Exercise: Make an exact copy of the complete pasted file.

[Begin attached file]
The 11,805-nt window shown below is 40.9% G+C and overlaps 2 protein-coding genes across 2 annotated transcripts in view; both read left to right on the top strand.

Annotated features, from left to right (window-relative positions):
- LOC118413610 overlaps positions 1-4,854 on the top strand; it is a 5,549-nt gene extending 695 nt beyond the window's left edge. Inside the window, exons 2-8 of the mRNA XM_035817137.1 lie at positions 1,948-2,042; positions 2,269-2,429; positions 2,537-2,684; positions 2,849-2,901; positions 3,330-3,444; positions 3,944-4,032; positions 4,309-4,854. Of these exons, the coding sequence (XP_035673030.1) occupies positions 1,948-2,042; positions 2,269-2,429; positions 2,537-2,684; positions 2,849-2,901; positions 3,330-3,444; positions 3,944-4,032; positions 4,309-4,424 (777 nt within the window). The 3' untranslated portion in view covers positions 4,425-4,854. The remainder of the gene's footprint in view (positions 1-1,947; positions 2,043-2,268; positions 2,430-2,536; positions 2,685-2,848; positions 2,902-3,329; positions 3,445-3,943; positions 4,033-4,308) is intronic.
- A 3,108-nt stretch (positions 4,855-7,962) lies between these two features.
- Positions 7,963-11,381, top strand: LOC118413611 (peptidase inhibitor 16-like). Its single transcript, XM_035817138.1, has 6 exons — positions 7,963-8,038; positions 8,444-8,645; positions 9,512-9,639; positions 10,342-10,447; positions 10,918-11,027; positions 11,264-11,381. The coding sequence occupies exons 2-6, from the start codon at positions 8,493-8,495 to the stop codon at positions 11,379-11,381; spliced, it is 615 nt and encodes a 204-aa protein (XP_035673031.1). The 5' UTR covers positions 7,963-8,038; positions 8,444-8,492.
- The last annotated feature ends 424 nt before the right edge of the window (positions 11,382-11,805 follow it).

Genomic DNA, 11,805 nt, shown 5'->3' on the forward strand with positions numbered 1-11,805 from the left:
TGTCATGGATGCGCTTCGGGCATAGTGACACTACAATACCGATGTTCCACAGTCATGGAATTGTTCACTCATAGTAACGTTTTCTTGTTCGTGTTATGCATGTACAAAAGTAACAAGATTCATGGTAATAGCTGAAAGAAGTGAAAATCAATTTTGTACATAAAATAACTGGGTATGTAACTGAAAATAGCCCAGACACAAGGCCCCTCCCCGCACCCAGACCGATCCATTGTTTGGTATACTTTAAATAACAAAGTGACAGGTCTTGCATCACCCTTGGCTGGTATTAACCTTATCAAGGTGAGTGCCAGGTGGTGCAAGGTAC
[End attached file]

The 11,805-nt window shown below is 40.9% G+C and overlaps 2 protein-coding genes across 2 annotated transcripts in view; both read left to right on the top strand.

Annotated features, from left to right (window-relative positions):
- LOC118413610 overlaps positions 1-4,854 on the top strand; it is a 5,549-nt gene extending 695 nt beyond the window's left edge. Inside the window, exons 2-8 of the mRNA XM_035817137.1 lie at positions 1,948-2,042; positions 2,269-2,429; positions 2,537-2,684; positions 2,849-2,901; positions 3,330-3,444; positions 3,944-4,032; positions 4,309-4,854. Of these exons, the coding sequence (XP_035673030.1) occupies positions 1,948-2,042; positions 2,269-2,429; positions 2,537-2,684; positions 2,849-2,901; positions 3,330-3,444; positions 3,944-4,032; positions 4,309-4,424 (777 nt within the window). The 3' untranslated portion in view covers positions 4,425-4,854. The remainder of the gene's footprint in view (positions 1-1,947; positions 2,043-2,268; positions 2,430-2,536; positions 2,685-2,848; positions 2,902-3,329; positions 3,445-3,943; positions 4,033-4,308) is intronic.
- A 3,108-nt stretch (positions 4,855-7,962) lies between these two features.
- Positions 7,963-11,381, top strand: LOC118413611 (peptidase inhibitor 16-like). Its single transcript, XM_035817138.1, has 6 exons — positions 7,963-8,038; positions 8,444-8,645; positions 9,512-9,639; positions 10,342-10,447; positions 10,918-11,027; positions 11,264-11,381. The coding sequence occupies exons 2-6, from the start codon at positions 8,493-8,495 to the stop codon at positions 11,379-11,381; spliced, it is 615 nt and encodes a 204-aa protein (XP_035673031.1). The 5' UTR covers positions 7,963-8,038; positions 8,444-8,492.
- The last annotated feature ends 424 nt before the right edge of the window (positions 11,382-11,805 follow it).

Genomic DNA, 11,805 nt, shown 5'->3' on the forward strand with positions numbered 1-11,805 from the left:
TGTCATGGATGCGCTTCGGGCATAGTGACACTACAATACCGATGTTCCACAGTCATGGAATTGTTCACTCATAGTAACGTTTTCTTGTTCGTGTTATGCATGTACAAAAGTAACAAGATTCATGGTAATAGCTGAAAGAAGTGAAAATCAATTTTGTACATAAAATAACTGGGTATGTAACTGAAAATAGCCCAGACACAAGGCCCCTCCCCGCACCCAGACCGATCCATTGTTTGGTATACTTTAAATAACAAAGTGACAGGTCTTGCATCACCCTTGGCTGGTATTAACCTTATCAAGGTGAGTGCCAGGTGGTGCAAGGTAC